- As a biblical rite of initiation into the Body of Christ, baptism of believers may be considered a prerequisite for joining the membership of the church.
Although the old covenant practice of infant circumcision is sometimes adduced as a rationale for infant baptism, the biblical definition of the functions of circumcision and of baptism shows that those two institutions fulfilled different purposes in their respective covenants. The equation is never made in the Bible between the circumcision of male infants in the old covenant and the baptism of the born-again believers, much less of infants, in the new covenant. However, Rockpointe Community Church encourages Christian parents to present their children for the ceremony of Dedication, whereby God’s blessing is formally invoked upon the children, and the parents publicly commit themselves to raise the children in accordance with the teachings of Scripture.
It is the request of Rockpointe Community Church that children generally wait until they are 12 years old to be baptized. Because the symbolism of baptism requires a more adult level of cognitive and developmental readiness, it is recommended that children be at least this age or level of maturity. Proverbs 20:25 issues a significant caution against the danger of making a vow before adequate knowledge, forethought, and reflection have been given. In an effort to prevent young people from making a premature commitment that they may not fully understand, this minimum age has been established.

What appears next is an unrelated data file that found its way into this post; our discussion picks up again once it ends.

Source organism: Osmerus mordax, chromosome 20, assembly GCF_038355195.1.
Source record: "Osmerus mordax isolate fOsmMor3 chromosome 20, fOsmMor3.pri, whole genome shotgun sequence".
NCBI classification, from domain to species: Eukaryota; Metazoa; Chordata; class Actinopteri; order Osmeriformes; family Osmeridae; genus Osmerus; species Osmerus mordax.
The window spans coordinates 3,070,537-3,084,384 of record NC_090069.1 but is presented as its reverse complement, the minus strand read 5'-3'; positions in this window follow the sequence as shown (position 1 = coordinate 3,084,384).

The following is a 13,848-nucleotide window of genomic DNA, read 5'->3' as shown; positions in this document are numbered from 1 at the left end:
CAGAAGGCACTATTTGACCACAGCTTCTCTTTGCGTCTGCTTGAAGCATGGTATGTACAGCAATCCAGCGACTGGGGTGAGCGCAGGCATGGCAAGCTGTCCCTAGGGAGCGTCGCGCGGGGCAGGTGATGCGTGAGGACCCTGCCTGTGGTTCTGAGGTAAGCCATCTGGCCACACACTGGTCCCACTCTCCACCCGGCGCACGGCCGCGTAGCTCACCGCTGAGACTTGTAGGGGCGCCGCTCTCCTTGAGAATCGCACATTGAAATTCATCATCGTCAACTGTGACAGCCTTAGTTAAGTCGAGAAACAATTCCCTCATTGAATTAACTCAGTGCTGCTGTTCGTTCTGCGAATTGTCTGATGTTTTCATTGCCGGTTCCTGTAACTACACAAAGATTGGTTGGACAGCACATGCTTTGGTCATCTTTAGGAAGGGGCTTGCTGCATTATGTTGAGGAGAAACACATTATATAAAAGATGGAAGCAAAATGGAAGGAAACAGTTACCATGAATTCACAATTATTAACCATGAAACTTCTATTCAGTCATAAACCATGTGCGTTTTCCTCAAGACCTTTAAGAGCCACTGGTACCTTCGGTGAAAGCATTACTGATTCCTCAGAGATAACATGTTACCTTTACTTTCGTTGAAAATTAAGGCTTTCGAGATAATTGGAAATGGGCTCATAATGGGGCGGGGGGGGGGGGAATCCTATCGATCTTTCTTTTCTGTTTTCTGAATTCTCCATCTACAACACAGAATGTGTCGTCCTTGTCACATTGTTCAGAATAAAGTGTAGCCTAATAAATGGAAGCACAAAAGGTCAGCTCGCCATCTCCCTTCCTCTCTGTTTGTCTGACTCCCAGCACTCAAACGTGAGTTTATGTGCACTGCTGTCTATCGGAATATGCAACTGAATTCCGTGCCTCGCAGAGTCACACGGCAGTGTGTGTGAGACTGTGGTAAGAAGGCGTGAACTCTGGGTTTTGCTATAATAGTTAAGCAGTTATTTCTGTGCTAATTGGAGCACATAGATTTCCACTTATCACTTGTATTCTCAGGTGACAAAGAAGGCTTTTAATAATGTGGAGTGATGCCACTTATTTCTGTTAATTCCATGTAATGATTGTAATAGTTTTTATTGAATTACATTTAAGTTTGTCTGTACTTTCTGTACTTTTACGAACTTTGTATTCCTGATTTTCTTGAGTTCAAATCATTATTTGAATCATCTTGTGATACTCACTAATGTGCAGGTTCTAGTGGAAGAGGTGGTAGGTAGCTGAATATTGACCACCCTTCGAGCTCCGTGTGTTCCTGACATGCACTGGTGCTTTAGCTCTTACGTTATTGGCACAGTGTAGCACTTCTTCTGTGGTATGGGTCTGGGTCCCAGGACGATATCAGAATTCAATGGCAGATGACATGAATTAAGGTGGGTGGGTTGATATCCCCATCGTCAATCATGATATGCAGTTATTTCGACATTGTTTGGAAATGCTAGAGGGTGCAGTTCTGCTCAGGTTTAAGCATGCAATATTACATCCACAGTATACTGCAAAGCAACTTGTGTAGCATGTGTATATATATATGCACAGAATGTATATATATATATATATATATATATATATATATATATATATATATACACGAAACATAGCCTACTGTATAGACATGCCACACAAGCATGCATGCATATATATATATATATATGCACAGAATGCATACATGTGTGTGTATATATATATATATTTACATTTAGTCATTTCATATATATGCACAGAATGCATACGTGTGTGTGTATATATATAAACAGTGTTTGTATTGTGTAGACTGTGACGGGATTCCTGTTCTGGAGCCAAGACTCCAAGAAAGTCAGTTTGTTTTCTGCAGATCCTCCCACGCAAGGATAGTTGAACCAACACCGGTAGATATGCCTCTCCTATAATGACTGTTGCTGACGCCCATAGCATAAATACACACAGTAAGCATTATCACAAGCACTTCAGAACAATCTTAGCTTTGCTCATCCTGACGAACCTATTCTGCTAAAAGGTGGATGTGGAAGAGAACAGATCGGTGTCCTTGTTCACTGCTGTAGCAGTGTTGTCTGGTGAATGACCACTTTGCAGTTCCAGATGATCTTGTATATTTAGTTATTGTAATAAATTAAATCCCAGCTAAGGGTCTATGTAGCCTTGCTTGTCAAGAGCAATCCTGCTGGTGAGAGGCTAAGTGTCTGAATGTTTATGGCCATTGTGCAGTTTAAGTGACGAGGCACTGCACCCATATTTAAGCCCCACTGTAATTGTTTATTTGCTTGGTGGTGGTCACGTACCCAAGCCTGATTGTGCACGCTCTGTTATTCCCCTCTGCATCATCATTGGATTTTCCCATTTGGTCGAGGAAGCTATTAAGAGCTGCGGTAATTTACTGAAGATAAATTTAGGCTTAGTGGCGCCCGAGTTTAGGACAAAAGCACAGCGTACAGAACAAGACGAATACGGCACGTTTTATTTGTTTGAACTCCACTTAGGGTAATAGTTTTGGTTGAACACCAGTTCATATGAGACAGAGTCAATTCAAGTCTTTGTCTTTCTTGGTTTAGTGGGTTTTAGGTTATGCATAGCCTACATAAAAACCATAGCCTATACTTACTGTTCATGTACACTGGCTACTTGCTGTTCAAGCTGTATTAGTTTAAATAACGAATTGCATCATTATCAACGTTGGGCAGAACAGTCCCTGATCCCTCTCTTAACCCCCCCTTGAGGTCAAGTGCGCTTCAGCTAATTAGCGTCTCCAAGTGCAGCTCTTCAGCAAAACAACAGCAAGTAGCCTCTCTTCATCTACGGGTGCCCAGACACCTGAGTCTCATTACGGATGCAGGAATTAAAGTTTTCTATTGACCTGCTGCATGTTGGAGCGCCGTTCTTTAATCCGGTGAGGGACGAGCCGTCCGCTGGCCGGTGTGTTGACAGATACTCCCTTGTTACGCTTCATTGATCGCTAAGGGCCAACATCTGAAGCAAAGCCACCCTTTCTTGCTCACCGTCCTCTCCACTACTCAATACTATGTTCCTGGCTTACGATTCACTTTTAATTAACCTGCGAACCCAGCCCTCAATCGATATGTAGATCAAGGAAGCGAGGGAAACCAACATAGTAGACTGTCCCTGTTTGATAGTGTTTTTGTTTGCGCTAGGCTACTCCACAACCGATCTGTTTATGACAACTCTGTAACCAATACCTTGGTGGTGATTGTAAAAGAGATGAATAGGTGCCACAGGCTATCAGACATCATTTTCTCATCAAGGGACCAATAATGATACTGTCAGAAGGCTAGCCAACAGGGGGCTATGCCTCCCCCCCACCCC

Am I ready for baptism?
Baptism is for believers…
A believer is someone who has realized that their sin separated them from God. They have given up all efforts to reach God through good works or religious activity. They have concluded that Jesus Christ’s death on the cross for their sins is the only thing that can bridge the gap between them and God. A believer is someone who has decided to trust Christ alone for their salvation.
If you have come to that point in your spiritual journey, then the answer is yes, you are ready to be baptized. Just as the bride and groom tell of their love for one another through the symbol of rings, you should also want to show the world through baptism of your union with Christ. Let the invisible miracle that’s happened in you show through the ordinance He ordained for you.
Click here to read Rockpointe Community Church’s complete Statement of Faith.